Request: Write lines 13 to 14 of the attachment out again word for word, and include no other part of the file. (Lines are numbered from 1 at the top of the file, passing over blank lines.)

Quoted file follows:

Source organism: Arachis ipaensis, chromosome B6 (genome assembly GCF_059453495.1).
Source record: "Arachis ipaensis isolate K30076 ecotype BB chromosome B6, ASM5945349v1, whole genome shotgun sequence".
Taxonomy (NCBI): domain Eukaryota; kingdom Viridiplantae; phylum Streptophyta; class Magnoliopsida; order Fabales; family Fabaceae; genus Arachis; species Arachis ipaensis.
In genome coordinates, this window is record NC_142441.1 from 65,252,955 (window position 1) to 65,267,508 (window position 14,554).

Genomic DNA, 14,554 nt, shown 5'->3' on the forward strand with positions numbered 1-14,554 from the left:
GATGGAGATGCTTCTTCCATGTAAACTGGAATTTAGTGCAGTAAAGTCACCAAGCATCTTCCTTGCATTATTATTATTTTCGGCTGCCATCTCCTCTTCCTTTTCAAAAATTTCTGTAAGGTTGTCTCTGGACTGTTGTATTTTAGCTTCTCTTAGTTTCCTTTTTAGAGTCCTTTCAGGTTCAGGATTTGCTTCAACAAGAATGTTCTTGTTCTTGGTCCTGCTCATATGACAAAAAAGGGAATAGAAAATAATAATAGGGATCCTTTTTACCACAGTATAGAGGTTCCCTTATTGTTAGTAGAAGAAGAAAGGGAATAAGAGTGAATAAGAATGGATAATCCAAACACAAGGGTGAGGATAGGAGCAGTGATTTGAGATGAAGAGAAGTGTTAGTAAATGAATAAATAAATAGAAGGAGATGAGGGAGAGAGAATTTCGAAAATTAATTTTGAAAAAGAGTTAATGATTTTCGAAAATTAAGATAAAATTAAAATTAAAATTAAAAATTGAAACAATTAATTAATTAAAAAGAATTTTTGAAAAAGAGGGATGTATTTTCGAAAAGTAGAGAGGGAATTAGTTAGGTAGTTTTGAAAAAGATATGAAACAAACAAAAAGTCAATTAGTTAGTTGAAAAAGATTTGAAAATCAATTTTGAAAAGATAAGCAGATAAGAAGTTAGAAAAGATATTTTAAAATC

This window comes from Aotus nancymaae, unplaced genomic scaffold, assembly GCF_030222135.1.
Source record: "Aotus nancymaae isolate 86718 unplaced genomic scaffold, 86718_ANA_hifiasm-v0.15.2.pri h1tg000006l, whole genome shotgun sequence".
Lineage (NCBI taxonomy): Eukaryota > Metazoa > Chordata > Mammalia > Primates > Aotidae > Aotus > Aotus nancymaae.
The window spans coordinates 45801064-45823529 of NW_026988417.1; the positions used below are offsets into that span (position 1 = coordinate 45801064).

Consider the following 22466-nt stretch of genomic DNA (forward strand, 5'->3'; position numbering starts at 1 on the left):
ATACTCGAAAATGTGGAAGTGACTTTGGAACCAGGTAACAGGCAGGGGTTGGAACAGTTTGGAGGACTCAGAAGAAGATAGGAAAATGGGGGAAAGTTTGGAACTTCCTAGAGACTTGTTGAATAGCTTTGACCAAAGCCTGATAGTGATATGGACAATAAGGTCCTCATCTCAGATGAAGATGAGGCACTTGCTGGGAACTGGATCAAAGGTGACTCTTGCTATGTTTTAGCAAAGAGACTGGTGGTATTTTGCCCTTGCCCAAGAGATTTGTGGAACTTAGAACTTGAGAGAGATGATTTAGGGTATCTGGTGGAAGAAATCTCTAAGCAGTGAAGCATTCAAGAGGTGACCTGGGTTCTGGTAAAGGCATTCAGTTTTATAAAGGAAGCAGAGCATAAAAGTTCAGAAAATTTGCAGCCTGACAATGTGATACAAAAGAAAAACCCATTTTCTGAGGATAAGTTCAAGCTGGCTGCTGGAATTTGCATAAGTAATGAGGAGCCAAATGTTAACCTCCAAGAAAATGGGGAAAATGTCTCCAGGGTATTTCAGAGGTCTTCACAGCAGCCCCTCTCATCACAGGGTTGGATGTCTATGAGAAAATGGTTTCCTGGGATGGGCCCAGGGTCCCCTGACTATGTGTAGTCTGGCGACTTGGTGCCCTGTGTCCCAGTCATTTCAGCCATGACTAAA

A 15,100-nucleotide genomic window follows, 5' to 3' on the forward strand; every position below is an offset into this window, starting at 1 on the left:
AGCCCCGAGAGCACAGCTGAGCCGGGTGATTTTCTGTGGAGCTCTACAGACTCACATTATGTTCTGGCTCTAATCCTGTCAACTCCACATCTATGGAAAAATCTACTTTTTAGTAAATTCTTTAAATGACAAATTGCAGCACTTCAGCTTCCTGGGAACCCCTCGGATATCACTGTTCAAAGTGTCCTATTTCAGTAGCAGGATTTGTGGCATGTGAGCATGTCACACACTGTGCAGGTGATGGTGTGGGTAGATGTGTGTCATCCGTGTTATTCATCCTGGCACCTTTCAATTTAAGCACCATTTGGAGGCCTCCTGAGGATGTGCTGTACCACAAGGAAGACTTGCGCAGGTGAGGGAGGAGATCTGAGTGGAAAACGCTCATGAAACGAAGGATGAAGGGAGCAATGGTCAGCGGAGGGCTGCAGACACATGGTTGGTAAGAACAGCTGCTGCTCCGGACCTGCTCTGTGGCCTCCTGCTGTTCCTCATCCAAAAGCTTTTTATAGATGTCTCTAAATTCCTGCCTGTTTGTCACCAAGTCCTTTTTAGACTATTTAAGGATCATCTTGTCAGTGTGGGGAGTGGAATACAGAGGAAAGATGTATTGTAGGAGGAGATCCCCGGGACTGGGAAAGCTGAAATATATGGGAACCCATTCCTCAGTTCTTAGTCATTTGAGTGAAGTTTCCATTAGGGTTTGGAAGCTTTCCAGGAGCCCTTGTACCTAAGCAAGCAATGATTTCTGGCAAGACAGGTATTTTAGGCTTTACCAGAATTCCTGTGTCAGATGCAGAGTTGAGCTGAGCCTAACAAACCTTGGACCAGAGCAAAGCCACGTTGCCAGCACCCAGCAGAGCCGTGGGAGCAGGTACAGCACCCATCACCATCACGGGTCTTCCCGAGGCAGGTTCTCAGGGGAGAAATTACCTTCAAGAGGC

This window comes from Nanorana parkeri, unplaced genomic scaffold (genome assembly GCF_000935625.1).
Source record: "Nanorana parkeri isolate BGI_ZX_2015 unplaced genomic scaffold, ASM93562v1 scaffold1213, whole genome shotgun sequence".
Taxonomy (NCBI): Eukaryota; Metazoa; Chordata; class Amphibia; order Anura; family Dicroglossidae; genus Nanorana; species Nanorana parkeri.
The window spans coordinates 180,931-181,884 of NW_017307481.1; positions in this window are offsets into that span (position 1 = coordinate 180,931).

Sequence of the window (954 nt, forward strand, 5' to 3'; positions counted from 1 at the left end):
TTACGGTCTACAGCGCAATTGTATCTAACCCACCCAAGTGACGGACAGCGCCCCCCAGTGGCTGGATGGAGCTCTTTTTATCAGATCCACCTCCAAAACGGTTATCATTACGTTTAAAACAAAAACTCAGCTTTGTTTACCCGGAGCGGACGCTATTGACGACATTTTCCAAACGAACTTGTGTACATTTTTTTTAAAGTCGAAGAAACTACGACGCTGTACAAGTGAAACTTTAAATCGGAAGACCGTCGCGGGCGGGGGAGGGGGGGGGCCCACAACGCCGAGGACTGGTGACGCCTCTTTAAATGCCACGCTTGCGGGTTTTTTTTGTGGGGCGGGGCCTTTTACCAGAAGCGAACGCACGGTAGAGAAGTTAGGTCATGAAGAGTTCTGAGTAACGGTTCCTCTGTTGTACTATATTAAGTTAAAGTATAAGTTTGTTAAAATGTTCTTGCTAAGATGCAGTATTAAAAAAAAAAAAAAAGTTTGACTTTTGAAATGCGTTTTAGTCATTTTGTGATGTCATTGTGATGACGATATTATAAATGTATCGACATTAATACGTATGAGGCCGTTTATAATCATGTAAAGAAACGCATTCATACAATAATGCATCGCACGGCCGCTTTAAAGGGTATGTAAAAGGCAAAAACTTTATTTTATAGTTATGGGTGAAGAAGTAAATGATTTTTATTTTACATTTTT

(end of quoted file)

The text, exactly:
A 15,100-nucleotide genomic window follows, 5' to 3' on the forward strand; every position below is an offset into this window, starting at 1 on the left:
AGCCCCGAGAGCACAGCTGAGCCGGGTGATTTTCTGTGGAGCTCTACAGACTCACATTATGTTCTGGCTCTAATCCTGTCAACTCCACATCTATGGAAAAATCTACTTTTTAGTAAATTCTTTAAATGACAAATTGCAGCACTTCAGCTTCCTGGGAACCCCTCGGATATCACTGTTCAAAGTGTCCTATTTCAGTAGCAGGATTTGTGGCATGTGAGCATGTCACACACTGTGCAGGTGATGGTGTGGGTAGATGTGTGTCATCCGTGTTATTCATCCTGGCACCTTTCAATTTAAGCACCATTTGGAGGCCTCCTGAGGATGTGCTGTACCACAAGGAAGACTTGCGCAGGTGAGGGAGGAGATCTGAGTGGAAAACGCTCATGAAACGAAGGATGAAGGGAGCAATGGTCAGCGGAGGGCTGCAGACACATGGTTGGTAAGAACAGCTGCTGCTCCGGACCTGCTCTGTGGCCTCCTGCTGTTCCTCATCCAAAAGCTTTTTATAGATGTCTCTAAATTCCTGCCTGTTTGTCACCAAGTCCTTTTTAGACTATTTAAGGATCATCTTGTCAGTGTGGGGAGTGGAATACAGAGGAAAGATGTATTGTAGGAGGAGATCCCCGGGACTGGGAAAGCTGAAATATATGGGAACCCATTCCTCAGTTCTTAGTCATTTGAGTGAAGTTTCCATTAGGGTTTGGAAGCTTTCCAGGAGCCCTTGTACCTAAGCAAGCAATGATTTCTGGCAAGACAGGTATTTTAGGCTTTACCAGAATTCCTGTGTCAGATGCAGAGTTGAGCTGAGCCTAACAAACCTTGGACCAGAGCAAAGCCACGTTGCCAGCACCCAGCAGAGCCGTGGGAGCAGGTACAGCACCCATCACCATCACGGGTCTTCCCGAGGCAGGTTCTCAGGGGAGAAATTACCTTCAAGAGGC